It is the first week of summer, my kids are done with school and I cannot have them spending their entire summer in front of their screens while I’m at work. They have done that all spring, and I won’t let it happen this summer.
So this Monday morning, I gave my youngest child a bucket of soapy water and a rag. I have instructed him to take out all of his toys and have begun to show him how to deep clean all of them. I asked him not to simply wipe stuff down, but to also pay attention to all the nooks and crannies and REALLY deep clean them.
“Why?” he asked me. “Honey, because it is in the cracks that the real mess builds up. You need to get in there and make sure it is super clean because this gunk will attract more gunk and then they will be even more difficult to clean.”
These toys have gathered dust, been forgotten about, have been played around and not with, and/or are in need of repairing. Now, as I write this, he has been out there for two hours cleaning his toys. It is a mixture of cleaning, discovering old favorites, playing, singing, and cleaning again. Actually, there’s some questionable hammering that’s going on and some loud sounds too, but he is busy. He is discovering and appreciating toys he has not looked at in quite some time. I’m sitting here doing my work.
The past few months have been brutal for me. As a person of color and a pastor, working and living among a privileged society has been hard and often overwhelming. As a nation, we have undergone trauma. We are dealing with a global pandemic. For many of us, this brings up issues with mental health. For some, it brings up grief. We are dealing with acts of violence and systemic issues in our society. We are being asked to navigate through these issues as we shelter in place and are away from family and friends, our support networks.
We are looking at stuff that we haven’t looked at for some time. They have been put away, allowed to gather dust, we have had to work around difficult issues, and many of us have had to put up with this mess for generations and have had to teach our children how to navigate through the mess. We are in desperate need of a deep cleaning. Many of us have chosen to not look at our stuff ever again, and some have chosen not to look at it for a while, but we are regardless all sitting with it, with a mess of broken, gummy, full of gunk, and dirty systems. We have a messy system of racism and we need to do a deep cleaning.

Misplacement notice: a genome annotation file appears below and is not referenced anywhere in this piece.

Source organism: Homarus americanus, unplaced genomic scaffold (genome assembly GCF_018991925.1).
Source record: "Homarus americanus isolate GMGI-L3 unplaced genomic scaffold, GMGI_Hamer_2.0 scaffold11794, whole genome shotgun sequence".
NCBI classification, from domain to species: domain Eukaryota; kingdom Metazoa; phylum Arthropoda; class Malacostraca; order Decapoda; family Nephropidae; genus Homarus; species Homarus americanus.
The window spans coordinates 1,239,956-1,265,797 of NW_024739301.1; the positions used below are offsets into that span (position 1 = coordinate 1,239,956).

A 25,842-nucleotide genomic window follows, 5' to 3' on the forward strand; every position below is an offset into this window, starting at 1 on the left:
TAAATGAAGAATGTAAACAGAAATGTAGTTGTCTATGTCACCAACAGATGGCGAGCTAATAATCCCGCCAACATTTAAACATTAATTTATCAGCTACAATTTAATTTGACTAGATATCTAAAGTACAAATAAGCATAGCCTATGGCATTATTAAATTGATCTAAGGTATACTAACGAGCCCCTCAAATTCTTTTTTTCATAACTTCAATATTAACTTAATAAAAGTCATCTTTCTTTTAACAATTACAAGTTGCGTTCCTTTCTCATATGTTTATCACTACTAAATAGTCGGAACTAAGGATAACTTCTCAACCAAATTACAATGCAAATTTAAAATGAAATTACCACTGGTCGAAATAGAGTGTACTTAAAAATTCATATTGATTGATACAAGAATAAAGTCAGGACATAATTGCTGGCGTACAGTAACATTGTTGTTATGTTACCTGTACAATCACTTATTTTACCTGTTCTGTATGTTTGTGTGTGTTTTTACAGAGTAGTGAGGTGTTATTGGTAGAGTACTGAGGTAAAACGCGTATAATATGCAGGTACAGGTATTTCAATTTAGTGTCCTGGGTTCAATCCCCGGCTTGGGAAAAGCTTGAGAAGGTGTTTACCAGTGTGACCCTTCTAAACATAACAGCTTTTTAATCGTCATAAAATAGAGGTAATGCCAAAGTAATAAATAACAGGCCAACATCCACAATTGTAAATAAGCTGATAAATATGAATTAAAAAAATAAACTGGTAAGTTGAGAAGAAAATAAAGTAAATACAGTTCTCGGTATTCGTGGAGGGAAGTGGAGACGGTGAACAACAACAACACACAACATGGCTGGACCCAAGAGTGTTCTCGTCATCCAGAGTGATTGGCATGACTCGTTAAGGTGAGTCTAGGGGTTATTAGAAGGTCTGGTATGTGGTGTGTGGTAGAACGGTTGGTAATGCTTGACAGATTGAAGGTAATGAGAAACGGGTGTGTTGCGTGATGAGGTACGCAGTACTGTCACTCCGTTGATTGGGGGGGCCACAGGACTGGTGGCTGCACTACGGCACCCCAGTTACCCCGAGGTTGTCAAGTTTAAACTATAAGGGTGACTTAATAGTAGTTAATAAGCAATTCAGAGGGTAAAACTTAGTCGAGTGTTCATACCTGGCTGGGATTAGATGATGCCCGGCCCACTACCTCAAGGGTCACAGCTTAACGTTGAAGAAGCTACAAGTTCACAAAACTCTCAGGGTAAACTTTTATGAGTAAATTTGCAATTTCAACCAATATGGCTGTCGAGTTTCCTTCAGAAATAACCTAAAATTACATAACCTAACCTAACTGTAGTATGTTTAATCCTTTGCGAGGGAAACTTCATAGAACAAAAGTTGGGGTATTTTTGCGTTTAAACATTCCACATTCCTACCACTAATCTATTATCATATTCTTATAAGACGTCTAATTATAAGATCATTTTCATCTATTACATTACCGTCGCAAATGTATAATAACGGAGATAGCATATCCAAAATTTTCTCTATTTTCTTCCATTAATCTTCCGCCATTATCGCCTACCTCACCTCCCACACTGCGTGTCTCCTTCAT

This deep cleaning should have happened decades- no, CENTURIES ago, but it hasn’t. It has only somewhat been dealt with but, it hasn’t really been deep cleaned. It’s been just barely wiped with a wet rag and put back on the shelf, but there is still dust around it. There is still dirt and all of the crevices, all the nooks and crannies are now so caked with gunk that we need to start anew.
This morning I showed my son how to dip the rag into the soapy water and wring it out. I showed him how to take his nail and really get into the crevices of the toy to get in between all open spaces. I explained that these toys probably had old crusty boogers and crumbs of goldfish crackers stuck in between all the cracks.
I told him that getting into those nooks and crannies might make his fingers sore, his hands will get tired from all the work, it will be uncomfortable and gross and it takes a long time. It takes longer than just wiping it down on the surface- it takes DELIBERATENESS. It takes intentionality, and it takes a deep amount of care, because if you do it wrong you might break the toy. If you don’t do it well enough then there will still be gunk in there, and that gunk will affect everyone in the household. It will not just affect the toy. The dust will get in the air we breathe, it will get on surfaces, and it will just make his room gross. So deep cleaning is worth it, and he has been at it all morning.
Our world is in a season of deep cleaning right now. It is uncomfortable and it will get more uncomfortable. It will make us feel gross as we face this mess, and IT SHOULD. We should feel gross and uncomfortable whenever people are being oppressed.
Systemic racism has infiltrated every nook and cranny of our world. It is so much a part of the fabric of our lives that we don’t even notice that it is around anymore. Why? Because it is the norm. Jesus was not a teacher of the norm. Jesus taught us to be uncomfortable, to come up against systems that hurt and oppress people. He found that he had to turn tables, have debates, and show up on mountain sides to tell folks they needed to change, to see beyond themselves and see the community that God had blessed them with.
It’s time. Sometimes toys, and systems, are so broken and encrusted, old, and damaged that we find it is time to get rid of them. And we replace them with something newer, better, and more equitable for everyone.
How can this be done? IN COMMUNITY. In an unprejudiced community, where all have a voice. Because It helps to have other people look at what we’re cleaning, to name when things are broken, and help us see what nooks and crannies we might have missed.
It helps to do the deep clean together.